Members of the SIHR gathered in Toronto for the annual fall meeting as the city celebrates the centennial of professional hockey in the city.
Those who arrived early on Friday visited the Archives of Ontario on the York University campus and were treated to a presentation on how to conduct research on the organization’s holdings, illustrated with hockey-related searches, followed by a guided tour of the facilities.
Members viewing the collection donated to the Ontario Archives by the family of Conn Smythe. (Photo: Denis Gibbons)
The casual meet-and-greet followed in the evening at the epicentre of Maple Leafs fandom, Mike Wilson's Ultimate Leafs Fan Museum. Many attendees felt as if they had died and gone to heaven as they toured the impressive collection of memorabilia and chatted with the host, who loves to share his passion and has plenty to say about each of the items in the collection. The gentlemanly Red Kelly was also in attendance to the delight of everyone.
The Meet-and-Greet at the home of Mike Wilson, the Ultimate Leafs Fan. (Photo: Ed Norris)
Host Mike Wilson displaying the original St. Louis Blues prototype jersey wore by Sid Salomon on August 30, 1966
Saturday morning attendees convened in the Alumni Lounge of the Mattamy Athletic Centre, which overlooks the ice surfaced used by the Ryerson University Rams hockey teams. The facility is the former Maple Leaf Gardens, and was a fitting venue for the event.
A cornucopia of member authors were on hand offering their most recent works, which included Kevin Shea - "The Toronto Maple Leaf Hockey Club: Official Centennial Publication, 1917-2017", Todd Denault - "Unbreakable: 50 Goals in 39 Games: Wayne Gretzky and the Story of Hockey's Greatest Record", Leslie Spitz-Edson - "Seeking the Center", Waxy Gregoire and David Dupuis - "The Red Kelly Story", Mike Wilson and Paul Patskou - "Inside the Room", Ken Reid - "One Night Only", Howard Shubert - "Architecture on Ice: A History of the Hockey Arena" and Greg Oliver - "Blue Lines, Goal Lines & Bottom Lines: Hockey Contracts and Historical Documents from the Collection of Allan Stitt".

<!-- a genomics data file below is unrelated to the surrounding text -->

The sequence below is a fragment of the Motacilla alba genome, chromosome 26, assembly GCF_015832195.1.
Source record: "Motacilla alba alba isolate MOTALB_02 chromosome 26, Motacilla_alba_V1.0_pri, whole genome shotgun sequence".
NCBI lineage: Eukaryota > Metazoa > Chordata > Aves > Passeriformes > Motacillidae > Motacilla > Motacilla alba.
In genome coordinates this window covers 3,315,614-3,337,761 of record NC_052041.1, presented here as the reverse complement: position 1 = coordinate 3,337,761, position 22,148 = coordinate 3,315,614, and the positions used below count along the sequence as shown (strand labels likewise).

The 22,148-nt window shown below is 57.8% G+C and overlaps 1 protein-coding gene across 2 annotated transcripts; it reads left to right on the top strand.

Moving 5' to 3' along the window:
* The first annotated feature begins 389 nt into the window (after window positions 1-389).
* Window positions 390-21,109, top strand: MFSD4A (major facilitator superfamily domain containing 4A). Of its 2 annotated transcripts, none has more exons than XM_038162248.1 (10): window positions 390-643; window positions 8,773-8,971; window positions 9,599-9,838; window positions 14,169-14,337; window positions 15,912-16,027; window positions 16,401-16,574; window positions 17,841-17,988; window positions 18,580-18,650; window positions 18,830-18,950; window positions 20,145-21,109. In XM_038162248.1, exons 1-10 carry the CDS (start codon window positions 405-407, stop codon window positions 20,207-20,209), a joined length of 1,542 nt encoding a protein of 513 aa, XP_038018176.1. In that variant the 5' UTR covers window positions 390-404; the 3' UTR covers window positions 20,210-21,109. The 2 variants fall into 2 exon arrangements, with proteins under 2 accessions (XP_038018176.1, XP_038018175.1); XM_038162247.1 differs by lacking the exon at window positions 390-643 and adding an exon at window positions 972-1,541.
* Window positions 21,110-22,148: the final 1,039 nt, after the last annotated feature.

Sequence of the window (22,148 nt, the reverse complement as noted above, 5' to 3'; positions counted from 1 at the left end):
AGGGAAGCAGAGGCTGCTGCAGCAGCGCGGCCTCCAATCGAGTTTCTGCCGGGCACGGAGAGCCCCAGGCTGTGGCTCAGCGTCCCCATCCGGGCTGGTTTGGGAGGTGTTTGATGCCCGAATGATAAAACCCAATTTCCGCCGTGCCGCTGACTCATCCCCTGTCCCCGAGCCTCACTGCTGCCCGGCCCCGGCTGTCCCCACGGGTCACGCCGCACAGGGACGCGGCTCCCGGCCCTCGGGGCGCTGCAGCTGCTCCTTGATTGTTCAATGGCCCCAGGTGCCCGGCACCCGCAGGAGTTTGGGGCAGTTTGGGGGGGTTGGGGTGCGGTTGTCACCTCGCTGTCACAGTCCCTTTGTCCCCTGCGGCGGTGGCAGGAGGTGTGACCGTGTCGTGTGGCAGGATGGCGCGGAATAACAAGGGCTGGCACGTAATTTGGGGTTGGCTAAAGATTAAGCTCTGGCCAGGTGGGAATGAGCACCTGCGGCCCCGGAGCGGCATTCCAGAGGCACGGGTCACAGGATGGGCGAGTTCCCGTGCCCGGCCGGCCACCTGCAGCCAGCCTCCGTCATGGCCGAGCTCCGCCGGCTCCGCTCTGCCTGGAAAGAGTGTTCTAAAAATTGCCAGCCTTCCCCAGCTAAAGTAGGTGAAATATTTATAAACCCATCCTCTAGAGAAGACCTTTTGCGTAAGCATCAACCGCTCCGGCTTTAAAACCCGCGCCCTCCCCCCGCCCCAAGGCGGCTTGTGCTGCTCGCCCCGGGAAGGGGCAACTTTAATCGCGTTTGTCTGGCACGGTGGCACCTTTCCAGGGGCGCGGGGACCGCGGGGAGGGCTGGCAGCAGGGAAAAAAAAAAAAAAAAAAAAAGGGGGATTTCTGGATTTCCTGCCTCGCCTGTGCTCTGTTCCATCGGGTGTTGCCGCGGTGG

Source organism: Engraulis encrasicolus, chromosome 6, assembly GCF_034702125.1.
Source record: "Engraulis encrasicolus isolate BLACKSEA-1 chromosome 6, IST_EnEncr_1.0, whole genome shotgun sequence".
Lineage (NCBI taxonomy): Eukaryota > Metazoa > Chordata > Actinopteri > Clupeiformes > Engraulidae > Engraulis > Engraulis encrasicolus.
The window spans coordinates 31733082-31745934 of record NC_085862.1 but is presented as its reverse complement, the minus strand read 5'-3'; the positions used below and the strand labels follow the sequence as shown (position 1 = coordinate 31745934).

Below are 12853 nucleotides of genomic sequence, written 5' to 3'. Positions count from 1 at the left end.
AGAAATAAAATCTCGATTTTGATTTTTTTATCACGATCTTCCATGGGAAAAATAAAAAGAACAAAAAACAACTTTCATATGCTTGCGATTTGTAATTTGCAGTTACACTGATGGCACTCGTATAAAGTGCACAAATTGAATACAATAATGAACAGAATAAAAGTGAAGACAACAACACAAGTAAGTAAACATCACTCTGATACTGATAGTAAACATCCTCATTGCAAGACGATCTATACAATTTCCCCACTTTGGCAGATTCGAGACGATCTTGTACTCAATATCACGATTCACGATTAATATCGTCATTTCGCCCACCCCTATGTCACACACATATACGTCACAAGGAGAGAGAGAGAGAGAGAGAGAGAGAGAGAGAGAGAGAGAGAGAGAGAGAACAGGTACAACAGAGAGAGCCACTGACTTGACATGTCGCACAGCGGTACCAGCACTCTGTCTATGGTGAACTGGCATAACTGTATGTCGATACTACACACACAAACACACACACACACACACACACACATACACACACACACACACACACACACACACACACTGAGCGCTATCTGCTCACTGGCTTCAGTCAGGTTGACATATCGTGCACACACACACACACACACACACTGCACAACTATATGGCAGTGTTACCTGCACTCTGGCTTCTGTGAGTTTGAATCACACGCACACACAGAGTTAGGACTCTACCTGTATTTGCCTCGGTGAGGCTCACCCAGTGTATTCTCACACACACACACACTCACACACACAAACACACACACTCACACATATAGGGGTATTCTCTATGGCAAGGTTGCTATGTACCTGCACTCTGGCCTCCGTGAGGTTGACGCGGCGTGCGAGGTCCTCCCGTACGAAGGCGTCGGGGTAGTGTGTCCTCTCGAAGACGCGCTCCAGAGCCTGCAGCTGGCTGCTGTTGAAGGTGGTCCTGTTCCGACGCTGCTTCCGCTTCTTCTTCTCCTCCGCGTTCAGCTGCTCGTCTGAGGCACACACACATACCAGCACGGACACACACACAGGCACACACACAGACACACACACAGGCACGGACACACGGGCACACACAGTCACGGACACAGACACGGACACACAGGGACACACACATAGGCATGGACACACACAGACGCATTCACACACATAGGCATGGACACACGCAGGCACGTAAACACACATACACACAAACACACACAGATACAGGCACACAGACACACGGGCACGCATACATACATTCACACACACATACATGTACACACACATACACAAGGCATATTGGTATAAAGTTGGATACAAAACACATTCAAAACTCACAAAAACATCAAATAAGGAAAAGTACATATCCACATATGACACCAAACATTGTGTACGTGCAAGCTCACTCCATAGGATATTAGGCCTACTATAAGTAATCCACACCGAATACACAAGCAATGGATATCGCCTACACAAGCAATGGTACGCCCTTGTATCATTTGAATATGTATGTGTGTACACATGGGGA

The revised format adopted with the most recent constitutional amendments saw the first iteration of the condensed business meeting, which lasted only thirty minutes.
President Jean-Patrice Martel called the meeting to order shortly after 9 and invited meeting co-organizer Kevin Shea to greet everyone and offer opening remarks. The customary roll-call was modified to only have first-time attendees introduce themselves to the group in order to keep the proceedings on time.
In his report, President Martel announced that the latest Journal – which was distributed to attendees – marked the end of Kevin Shea's tenure as the editor-in-chief, and that the role would be assumed by Lloyd Davis. The release of this volume has cleared the backlog, and work is already underway for the 2017 edition. Thank you Kevin and Lloyd!
Interim Secretary Wayne Geen gave a brief report of the membership numbers, which show slight growth. President Martel delivered the Treasurer's Report on behalf of Iain Fyffe. The report showed that disbursements are tracking their budgeted amounts well, and that because of the delays in producing the Journal annually, three volumes have been published in 2016, one of which was included in the 2015 financial records.